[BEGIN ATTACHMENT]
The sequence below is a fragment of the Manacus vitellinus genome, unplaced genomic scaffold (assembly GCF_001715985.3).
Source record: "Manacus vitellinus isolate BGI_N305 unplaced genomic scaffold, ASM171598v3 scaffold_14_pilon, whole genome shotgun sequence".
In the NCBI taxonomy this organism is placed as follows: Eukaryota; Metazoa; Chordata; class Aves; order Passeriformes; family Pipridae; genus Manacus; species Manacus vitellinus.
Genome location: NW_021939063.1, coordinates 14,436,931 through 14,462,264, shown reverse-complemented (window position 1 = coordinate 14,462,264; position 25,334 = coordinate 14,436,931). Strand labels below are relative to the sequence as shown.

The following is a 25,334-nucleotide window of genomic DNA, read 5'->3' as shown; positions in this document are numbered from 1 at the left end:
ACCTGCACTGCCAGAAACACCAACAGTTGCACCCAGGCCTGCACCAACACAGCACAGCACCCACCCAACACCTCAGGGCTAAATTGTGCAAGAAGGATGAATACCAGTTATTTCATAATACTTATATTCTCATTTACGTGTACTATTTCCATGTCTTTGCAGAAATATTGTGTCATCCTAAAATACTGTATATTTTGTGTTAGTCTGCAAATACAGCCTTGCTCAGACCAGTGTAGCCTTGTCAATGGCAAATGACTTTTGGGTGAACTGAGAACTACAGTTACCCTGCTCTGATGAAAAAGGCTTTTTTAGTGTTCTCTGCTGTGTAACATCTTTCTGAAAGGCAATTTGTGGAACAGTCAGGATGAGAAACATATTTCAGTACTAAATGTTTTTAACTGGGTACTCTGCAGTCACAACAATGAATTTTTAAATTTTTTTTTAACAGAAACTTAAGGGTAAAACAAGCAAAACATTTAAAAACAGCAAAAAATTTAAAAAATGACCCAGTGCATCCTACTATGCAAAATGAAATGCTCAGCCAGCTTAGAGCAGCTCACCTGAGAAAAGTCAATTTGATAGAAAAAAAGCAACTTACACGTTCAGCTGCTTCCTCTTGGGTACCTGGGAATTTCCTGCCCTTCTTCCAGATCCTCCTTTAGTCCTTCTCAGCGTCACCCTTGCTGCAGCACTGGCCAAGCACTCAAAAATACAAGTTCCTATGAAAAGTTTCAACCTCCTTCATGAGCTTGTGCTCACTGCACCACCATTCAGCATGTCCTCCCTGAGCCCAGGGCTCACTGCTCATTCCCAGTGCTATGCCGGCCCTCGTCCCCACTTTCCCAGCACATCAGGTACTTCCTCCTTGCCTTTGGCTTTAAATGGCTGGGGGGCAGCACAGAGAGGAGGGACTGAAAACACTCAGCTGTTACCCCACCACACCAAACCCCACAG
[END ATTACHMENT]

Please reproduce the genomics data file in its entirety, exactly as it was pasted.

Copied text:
The sequence below is a fragment of the Manacus vitellinus genome, unplaced genomic scaffold (assembly GCF_001715985.3).
Source record: "Manacus vitellinus isolate BGI_N305 unplaced genomic scaffold, ASM171598v3 scaffold_14_pilon, whole genome shotgun sequence".
In the NCBI taxonomy this organism is placed as follows: Eukaryota; Metazoa; Chordata; class Aves; order Passeriformes; family Pipridae; genus Manacus; species Manacus vitellinus.
Genome location: NW_021939063.1, coordinates 14,436,931 through 14,462,264, shown reverse-complemented (window position 1 = coordinate 14,462,264; position 25,334 = coordinate 14,436,931). Strand labels below are relative to the sequence as shown.

The following is a 25,334-nucleotide window of genomic DNA, read 5'->3' as shown; positions in this document are numbered from 1 at the left end:
ACCTGCACTGCCAGAAACACCAACAGTTGCACCCAGGCCTGCACCAACACAGCACAGCACCCACCCAACACCTCAGGGCTAAATTGTGCAAGAAGGATGAATACCAGTTATTTCATAATACTTATATTCTCATTTACGTGTACTATTTCCATGTCTTTGCAGAAATATTGTGTCATCCTAAAATACTGTATATTTTGTGTTAGTCTGCAAATACAGCCTTGCTCAGACCAGTGTAGCCTTGTCAATGGCAAATGACTTTTGGGTGAACTGAGAACTACAGTTACCCTGCTCTGATGAAAAAGGCTTTTTTAGTGTTCTCTGCTGTGTAACATCTTTCTGAAAGGCAATTTGTGGAACAGTCAGGATGAGAAACATATTTCAGTACTAAATGTTTTTAACTGGGTACTCTGCAGTCACAACAATGAATTTTTAAATTTTTTTTTAACAGAAACTTAAGGGTAAAACAAGCAAAACATTTAAAAACAGCAAAAAATTTAAAAAATGACCCAGTGCATCCTACTATGCAAAATGAAATGCTCAGCCAGCTTAGAGCAGCTCACCTGAGAAAAGTCAATTTGATAGAAAAAAAGCAACTTACACGTTCAGCTGCTTCCTCTTGGGTACCTGGGAATTTCCTGCCCTTCTTCCAGATCCTCCTTTAGTCCTTCTCAGCGTCACCCTTGCTGCAGCACTGGCCAAGCACTCAAAAATACAAGTTCCTATGAAAAGTTTCAACCTCCTTCATGAGCTTGTGCTCACTGCACCACCATTCAGCATGTCCTCCCTGAGCCCAGGGCTCACTGCTCATTCCCAGTGCTATGCCGGCCCTCGTCCCCACTTTCCCAGCACATCAGGTACTTCCTCCTTGCCTTTGGCTTTAAATGGCTGGGGGGCAGCACAGAGAGGAGGGACTGAAAACACTCAGCTGTTACCCCACCACACCAAACCCCACAG